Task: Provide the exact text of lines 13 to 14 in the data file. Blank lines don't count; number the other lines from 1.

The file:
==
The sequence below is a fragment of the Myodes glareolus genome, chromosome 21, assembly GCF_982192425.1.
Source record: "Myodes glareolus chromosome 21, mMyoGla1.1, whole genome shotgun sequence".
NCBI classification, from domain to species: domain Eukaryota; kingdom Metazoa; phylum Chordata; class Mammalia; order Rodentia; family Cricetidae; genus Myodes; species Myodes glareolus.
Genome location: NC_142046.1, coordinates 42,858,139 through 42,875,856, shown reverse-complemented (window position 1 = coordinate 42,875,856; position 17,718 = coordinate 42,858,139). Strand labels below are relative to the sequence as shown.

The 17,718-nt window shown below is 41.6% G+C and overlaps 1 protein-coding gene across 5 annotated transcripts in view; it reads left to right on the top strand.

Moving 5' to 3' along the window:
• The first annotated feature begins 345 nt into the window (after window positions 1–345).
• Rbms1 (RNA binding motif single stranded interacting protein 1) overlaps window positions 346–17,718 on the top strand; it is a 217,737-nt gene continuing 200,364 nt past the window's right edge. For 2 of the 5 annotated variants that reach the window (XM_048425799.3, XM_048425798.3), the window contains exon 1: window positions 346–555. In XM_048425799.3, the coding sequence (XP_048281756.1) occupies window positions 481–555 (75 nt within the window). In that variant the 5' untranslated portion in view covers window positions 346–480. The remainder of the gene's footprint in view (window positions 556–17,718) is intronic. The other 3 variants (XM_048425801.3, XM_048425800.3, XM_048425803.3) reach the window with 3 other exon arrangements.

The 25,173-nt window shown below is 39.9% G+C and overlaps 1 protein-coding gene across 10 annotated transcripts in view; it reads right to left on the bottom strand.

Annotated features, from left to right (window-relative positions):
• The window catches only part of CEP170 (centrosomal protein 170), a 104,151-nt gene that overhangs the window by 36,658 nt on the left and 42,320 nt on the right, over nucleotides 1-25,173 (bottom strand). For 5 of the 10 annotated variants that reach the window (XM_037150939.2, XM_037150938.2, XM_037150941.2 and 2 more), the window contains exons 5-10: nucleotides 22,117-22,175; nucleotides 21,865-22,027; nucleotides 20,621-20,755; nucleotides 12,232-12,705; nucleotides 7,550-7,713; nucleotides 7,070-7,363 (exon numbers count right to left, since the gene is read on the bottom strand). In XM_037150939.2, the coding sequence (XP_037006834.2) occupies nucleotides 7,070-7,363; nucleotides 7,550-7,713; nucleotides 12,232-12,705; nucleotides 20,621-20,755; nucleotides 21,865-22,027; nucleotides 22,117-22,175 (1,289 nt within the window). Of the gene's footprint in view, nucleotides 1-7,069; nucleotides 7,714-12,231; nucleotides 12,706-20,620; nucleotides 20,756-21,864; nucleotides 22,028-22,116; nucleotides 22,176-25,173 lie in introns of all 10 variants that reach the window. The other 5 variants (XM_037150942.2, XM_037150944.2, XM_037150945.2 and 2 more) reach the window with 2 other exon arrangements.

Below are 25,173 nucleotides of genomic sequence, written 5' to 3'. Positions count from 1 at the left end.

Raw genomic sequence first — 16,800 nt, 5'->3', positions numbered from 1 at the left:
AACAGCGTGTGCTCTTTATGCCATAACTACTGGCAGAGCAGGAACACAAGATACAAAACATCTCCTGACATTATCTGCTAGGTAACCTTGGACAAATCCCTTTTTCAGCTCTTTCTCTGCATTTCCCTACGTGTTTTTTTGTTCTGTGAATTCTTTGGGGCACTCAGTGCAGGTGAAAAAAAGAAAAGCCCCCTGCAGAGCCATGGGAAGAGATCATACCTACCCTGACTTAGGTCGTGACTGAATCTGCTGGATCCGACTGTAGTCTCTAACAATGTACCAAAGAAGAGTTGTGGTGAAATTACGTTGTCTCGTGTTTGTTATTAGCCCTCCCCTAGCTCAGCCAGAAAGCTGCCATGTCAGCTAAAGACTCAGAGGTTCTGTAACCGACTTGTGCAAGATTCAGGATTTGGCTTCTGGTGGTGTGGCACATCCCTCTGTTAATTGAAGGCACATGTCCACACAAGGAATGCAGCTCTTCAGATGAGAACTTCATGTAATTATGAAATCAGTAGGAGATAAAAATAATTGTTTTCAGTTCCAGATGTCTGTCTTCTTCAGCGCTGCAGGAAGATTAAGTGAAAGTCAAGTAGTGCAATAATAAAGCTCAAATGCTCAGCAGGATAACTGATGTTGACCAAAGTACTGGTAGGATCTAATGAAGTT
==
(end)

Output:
Raw genomic sequence first — 16,800 nt, 5'->3', positions numbered from 1 at the left:
AACAGCGTGTGCTCTTTATGCCATAACTACTGGCAGAGCAGGAACACAAGATACAAAACATCTCCTGACATTATCTGCTAGGTAACCTTGGACAAATCCCTTTTTCAGCTCTTTCTCTGCATTTCCCTACGTGTTTTTTTGTTCTGTGAATTCTTTGGGGCACTCAGTGCAGGTGAAAAAAAGAAAAGCCCCCTGCAGAGCCATGGGAAGAGATCATACCTACCCTGACTTAGGTCGTGACTGAATCTGCTGGATCCGACTGTAGTCTCTAACAATGTACCAAAGAAGAGTTGTGGTGAAATTACGTTGTCTCGTGTTTGTTATTAGCCCTCCCCTAGCTCAGCCAGAAAGCTGCCATGTCAGCTAAAGACTCAGAGGTTCTGTAACCGACTTGTGCAAGATTCAGGATTTGGCTTCTGGTGGTGTGGCACATCCCTCTGTTAATTGAAGGCACATGTCCACACAAGGAATGCAGCTCTTCAGATGAGAACTTCATGTAATTATGAAATCAGTAGGAGATAAAAATAATTGTTTTCAGTTCCAGATGTCTGTCTTCTTCAGCGCTGCAGGAAGATTAAGTGAAAGTCAAGTAGTGCAATAATAAAGCTCAAATGCTCAGCAGGATAACTGATGTTGACCAAAGTACTGGTAGGATCTAATGAAGTT